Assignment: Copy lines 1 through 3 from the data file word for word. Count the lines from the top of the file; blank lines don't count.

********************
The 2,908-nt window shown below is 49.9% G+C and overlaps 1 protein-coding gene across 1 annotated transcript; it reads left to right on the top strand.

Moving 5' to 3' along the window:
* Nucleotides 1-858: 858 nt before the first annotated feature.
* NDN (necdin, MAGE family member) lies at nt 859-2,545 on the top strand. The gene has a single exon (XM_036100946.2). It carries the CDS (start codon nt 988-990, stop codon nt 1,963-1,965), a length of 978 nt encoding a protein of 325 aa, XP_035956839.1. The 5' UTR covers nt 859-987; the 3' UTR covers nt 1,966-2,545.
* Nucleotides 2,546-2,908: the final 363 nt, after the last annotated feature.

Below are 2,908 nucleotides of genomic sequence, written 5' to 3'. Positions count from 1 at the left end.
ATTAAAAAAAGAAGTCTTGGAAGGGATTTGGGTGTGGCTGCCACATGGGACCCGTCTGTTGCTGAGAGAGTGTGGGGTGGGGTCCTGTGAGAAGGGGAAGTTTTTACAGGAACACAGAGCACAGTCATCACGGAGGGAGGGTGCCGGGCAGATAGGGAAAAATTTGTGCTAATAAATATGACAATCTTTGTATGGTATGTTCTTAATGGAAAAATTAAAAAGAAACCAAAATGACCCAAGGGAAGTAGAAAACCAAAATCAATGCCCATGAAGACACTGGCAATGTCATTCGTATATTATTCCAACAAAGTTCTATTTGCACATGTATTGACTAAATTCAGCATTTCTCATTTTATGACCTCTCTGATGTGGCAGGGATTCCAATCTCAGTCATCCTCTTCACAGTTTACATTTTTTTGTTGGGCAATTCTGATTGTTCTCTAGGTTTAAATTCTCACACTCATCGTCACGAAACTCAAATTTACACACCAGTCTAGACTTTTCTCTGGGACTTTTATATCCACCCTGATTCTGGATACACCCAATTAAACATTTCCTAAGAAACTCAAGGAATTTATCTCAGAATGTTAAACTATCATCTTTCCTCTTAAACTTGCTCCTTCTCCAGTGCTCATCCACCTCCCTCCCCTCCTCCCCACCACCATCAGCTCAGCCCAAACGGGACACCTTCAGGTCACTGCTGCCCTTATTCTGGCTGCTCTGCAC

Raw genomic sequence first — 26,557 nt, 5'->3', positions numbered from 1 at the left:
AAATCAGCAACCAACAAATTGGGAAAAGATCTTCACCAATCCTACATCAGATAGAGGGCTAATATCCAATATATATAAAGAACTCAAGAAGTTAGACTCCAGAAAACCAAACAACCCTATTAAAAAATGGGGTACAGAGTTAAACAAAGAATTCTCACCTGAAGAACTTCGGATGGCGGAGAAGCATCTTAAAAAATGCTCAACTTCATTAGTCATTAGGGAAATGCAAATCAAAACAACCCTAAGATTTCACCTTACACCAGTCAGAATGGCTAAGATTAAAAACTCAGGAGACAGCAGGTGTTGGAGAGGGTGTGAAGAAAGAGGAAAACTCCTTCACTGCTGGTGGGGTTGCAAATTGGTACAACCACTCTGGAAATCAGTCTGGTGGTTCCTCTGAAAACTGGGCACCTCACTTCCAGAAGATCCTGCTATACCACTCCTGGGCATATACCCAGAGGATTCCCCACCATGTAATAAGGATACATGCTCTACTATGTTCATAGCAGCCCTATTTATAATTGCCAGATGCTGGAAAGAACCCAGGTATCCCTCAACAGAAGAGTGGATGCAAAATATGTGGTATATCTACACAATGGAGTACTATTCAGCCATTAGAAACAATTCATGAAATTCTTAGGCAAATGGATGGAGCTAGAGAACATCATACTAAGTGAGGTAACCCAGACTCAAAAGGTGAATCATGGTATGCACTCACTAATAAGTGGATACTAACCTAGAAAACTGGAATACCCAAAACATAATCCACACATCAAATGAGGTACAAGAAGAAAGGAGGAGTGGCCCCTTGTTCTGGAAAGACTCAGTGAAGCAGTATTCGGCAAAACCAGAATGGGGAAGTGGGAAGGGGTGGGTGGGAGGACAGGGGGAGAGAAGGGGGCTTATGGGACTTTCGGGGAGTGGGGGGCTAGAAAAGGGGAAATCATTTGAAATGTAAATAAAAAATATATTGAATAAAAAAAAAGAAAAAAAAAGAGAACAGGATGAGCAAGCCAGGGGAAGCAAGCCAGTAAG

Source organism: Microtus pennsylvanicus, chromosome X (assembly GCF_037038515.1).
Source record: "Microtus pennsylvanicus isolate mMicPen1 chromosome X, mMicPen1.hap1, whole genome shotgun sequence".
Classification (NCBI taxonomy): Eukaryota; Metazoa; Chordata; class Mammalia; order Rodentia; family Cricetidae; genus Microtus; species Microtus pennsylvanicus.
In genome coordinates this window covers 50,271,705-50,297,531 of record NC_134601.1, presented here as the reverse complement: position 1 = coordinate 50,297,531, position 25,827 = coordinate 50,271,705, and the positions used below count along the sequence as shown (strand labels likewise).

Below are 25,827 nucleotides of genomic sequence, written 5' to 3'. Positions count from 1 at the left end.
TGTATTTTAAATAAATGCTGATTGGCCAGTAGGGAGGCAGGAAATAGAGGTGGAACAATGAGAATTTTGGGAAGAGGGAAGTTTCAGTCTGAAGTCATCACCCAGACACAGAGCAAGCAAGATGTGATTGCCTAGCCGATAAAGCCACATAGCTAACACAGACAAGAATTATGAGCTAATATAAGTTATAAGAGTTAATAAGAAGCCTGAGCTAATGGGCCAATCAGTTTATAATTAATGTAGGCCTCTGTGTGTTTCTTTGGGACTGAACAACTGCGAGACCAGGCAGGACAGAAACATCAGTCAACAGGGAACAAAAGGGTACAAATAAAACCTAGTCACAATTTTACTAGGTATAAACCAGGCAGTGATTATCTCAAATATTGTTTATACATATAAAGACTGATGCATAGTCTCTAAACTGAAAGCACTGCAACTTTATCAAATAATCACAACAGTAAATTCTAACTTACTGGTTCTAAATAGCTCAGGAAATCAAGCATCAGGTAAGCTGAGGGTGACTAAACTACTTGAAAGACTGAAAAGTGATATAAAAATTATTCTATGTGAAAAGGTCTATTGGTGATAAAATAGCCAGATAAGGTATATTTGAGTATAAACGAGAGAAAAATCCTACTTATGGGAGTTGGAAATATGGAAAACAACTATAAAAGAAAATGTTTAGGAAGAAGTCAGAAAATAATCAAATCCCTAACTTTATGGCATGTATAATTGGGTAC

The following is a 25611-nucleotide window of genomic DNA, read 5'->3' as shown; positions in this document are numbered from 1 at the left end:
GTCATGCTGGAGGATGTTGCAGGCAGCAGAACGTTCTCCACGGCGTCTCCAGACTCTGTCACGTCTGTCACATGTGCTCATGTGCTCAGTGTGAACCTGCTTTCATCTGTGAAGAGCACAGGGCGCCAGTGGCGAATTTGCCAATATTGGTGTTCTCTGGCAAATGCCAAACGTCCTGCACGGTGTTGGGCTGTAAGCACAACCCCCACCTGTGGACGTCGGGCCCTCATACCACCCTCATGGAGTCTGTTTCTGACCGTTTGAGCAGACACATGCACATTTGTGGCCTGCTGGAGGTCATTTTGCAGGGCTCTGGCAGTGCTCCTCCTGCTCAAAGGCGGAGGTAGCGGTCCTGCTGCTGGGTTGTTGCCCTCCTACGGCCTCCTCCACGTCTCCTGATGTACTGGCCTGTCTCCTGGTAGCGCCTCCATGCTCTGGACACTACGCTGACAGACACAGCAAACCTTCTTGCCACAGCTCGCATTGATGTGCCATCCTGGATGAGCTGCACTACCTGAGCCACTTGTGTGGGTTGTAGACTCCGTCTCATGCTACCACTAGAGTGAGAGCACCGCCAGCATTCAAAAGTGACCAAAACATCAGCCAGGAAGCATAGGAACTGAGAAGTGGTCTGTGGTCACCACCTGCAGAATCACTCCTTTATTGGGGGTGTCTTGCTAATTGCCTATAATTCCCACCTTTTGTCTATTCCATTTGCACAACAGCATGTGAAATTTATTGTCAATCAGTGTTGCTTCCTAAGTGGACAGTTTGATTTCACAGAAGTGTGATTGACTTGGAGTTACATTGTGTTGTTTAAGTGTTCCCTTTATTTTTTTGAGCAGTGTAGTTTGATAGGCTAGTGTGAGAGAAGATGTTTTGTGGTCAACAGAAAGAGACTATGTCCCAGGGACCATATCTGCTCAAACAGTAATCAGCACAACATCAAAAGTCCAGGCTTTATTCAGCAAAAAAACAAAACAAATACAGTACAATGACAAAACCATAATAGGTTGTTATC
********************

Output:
The 2,908-nt window shown below is 49.9% G+C and overlaps 1 protein-coding gene across 1 annotated transcript; it reads left to right on the top strand.

Moving 5' to 3' along the window:
* Nucleotides 1-858: 858 nt before the first annotated feature.